6. Advertising Focus Groups

Many sophisticated users of YouTube are also using the service as a free testing ground for commercials they plan to run on cable and broadcast TV, and elsewhere on the Web.

Specifically, they use YouTube’s free analytical tool, YouTube Analytics, to test the marketing punch of their commercials. The tool's metrics include the overall popularity of your video, who has viewing your video, where those viewers are coming from on the Web, and what keywords they are using to find your video.

7. Customer/Member Communications

When an email or friendly phone call simply does not cut it, many water quality businesses are posting videos to YouTube to connect in special ways with their customers.

The American Water Works Association got it done recently with a simple video greeting card.

8. Product/Service How-Tos

These videos can of course serve a dual purpose for your business, educating customers while subtly marketing your brand.

AE2S, for example, offers a free "Surface Water Treatment Primer Course," taught by its special projects engineer. And Bentley Hydraulics and Hydrology Modeling brings in viewers with its "Introduction to Water Quality Monitoring," video.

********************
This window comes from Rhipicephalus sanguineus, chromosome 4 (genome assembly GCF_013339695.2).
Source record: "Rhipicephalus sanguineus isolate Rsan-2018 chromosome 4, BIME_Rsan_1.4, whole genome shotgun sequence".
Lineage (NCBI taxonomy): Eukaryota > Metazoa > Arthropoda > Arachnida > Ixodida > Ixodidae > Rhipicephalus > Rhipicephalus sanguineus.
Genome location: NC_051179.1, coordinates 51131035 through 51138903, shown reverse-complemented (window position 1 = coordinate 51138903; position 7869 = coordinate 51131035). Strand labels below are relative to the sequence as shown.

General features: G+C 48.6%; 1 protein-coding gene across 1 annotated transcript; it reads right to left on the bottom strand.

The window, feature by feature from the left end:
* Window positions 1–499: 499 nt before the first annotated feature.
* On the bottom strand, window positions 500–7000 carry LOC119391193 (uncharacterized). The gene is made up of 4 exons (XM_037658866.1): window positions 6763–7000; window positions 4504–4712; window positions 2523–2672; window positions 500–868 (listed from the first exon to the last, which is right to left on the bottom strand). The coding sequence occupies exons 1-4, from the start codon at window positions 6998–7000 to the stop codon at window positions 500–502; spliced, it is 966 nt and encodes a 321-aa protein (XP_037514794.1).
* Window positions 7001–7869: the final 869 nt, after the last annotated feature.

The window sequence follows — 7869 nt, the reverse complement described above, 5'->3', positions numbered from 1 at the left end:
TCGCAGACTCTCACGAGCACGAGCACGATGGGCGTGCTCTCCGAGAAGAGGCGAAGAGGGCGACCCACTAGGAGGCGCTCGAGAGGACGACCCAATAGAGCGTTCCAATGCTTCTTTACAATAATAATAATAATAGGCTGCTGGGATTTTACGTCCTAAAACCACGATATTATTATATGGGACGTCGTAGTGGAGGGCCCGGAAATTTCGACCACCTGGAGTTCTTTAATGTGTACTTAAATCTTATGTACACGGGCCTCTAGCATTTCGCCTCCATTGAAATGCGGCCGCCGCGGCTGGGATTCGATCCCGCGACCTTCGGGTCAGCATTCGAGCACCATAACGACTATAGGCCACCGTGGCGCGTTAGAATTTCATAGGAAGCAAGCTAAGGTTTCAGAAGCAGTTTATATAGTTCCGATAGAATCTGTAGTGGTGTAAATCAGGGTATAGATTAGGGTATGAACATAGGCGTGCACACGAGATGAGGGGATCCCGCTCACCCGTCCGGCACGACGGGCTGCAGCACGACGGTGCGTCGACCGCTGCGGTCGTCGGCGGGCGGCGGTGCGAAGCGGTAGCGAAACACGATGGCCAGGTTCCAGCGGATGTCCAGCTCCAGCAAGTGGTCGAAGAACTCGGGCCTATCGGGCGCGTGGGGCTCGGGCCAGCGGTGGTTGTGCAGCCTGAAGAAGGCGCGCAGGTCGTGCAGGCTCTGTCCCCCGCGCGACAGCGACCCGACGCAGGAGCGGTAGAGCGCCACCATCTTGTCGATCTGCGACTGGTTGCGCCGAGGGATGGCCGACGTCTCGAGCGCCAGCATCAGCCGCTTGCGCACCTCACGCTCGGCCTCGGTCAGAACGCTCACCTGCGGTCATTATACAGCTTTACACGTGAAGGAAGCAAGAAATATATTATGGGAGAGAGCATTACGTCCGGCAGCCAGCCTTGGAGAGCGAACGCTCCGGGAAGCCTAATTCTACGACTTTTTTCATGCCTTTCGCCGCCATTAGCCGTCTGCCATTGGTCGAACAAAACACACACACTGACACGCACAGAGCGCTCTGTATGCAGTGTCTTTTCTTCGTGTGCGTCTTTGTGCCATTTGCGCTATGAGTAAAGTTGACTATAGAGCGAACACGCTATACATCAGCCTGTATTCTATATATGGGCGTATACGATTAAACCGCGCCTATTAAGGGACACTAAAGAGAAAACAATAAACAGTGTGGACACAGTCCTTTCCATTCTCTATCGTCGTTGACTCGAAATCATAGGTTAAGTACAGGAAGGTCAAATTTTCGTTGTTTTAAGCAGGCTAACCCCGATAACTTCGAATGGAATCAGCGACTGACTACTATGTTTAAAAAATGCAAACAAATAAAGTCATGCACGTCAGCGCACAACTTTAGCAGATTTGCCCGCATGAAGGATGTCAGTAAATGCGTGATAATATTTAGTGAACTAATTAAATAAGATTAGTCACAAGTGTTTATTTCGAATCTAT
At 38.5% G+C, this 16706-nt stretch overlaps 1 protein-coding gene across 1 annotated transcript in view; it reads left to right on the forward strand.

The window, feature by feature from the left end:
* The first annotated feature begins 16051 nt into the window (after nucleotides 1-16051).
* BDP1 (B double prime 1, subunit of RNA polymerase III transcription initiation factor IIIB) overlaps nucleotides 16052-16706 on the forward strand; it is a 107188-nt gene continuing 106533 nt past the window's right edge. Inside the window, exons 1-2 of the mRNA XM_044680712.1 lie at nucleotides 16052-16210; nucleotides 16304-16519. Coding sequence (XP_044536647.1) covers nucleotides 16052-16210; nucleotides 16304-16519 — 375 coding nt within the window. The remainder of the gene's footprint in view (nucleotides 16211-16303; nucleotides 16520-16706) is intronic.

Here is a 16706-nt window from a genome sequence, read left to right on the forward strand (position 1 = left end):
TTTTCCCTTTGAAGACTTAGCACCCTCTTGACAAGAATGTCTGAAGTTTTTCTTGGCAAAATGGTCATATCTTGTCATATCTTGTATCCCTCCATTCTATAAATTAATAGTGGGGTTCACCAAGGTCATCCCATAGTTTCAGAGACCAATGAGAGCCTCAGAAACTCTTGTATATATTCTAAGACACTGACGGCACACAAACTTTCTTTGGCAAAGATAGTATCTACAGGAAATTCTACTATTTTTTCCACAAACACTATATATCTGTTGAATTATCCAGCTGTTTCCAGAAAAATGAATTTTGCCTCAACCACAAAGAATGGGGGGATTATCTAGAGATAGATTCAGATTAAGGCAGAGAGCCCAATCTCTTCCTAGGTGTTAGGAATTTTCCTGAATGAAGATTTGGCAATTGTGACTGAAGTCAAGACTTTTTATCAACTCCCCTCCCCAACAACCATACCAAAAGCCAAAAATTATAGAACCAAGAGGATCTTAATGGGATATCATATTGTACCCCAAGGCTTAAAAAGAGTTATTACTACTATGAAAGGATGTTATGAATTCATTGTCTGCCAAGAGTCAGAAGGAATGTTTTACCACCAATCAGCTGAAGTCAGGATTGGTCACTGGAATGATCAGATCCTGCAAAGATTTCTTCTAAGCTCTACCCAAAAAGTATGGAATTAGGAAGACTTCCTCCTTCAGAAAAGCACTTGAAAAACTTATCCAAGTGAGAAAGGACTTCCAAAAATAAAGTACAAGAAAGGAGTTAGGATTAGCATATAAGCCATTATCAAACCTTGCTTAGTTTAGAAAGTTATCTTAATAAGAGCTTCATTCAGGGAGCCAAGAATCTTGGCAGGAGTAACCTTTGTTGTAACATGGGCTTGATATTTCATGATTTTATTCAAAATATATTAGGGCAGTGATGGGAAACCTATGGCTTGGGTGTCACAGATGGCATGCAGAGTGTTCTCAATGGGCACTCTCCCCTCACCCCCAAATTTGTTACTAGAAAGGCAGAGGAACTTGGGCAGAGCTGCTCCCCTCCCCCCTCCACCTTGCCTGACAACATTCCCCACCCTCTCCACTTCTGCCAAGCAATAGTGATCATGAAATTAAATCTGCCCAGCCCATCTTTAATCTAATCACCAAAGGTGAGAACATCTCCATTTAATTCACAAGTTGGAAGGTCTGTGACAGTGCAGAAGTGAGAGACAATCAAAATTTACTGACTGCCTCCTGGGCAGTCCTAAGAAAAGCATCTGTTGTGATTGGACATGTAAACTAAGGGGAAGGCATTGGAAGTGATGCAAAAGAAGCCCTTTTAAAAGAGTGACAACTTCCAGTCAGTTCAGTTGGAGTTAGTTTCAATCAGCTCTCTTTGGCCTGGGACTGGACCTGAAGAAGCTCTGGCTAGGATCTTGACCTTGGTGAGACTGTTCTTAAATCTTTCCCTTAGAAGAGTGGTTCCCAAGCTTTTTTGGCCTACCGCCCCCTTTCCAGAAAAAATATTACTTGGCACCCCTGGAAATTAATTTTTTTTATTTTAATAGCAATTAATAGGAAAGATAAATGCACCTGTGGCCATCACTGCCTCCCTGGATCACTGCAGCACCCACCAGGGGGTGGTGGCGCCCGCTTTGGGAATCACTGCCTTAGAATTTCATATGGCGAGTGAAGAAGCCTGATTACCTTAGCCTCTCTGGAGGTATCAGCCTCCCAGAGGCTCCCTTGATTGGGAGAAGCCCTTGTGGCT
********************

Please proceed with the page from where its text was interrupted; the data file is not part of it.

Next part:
Meanwhile, Chem-Aqua is also heavily involved in posting helpful How-Tos about its products.

"Our 'Cooling Tower System Basic Operation' video has over 142,000 views — which is practically unheard of in our business," said Chem-Aqua's McDonald. "Second to that is our 'Water Softener Regeneration Process' video, with 72,000 views. If you do a good job at explaining or show something most people haven’t seen before — such as inside an operating water softener — the video can get attention."

9. Employee/Customer Training

Any water quality business with multiple locations across town, across the U.S. — or even across the world — can immediately see the benefit of posting training videos on YouTube, and having the appropriate staff or customers dial in. And by using YouTube’s “private broadcast” option, your business can ensure the training videos stay internal.

“Many companies find that YouTube is a fast and effective way to disseminate all kinds of employee information,” Miller said. “Done right, it gets information out there in near-real-time, with all the benefit of face-to-face communication.”

Hydromantis, for example, sports dozens of training videos on its GPS-X product on YouTube.

And YSlinc offers this in-depth training video on monitoring harmful algal blooms.

10. Savings on Business Travel

YouTube is also enabling many water quality products businesses to rack up substantial savings on business travel. Granted, there are plenty of instances where true face-to-face interaction is irreplaceable. But in many other situations, a video overture via YouTube is a bulls-eye compromise between basic email and an all-expenses paid business trip for one or more employees.

About the author

Joe Dysart is a freelance writer for WQP. Dysart can be reached at [email protected].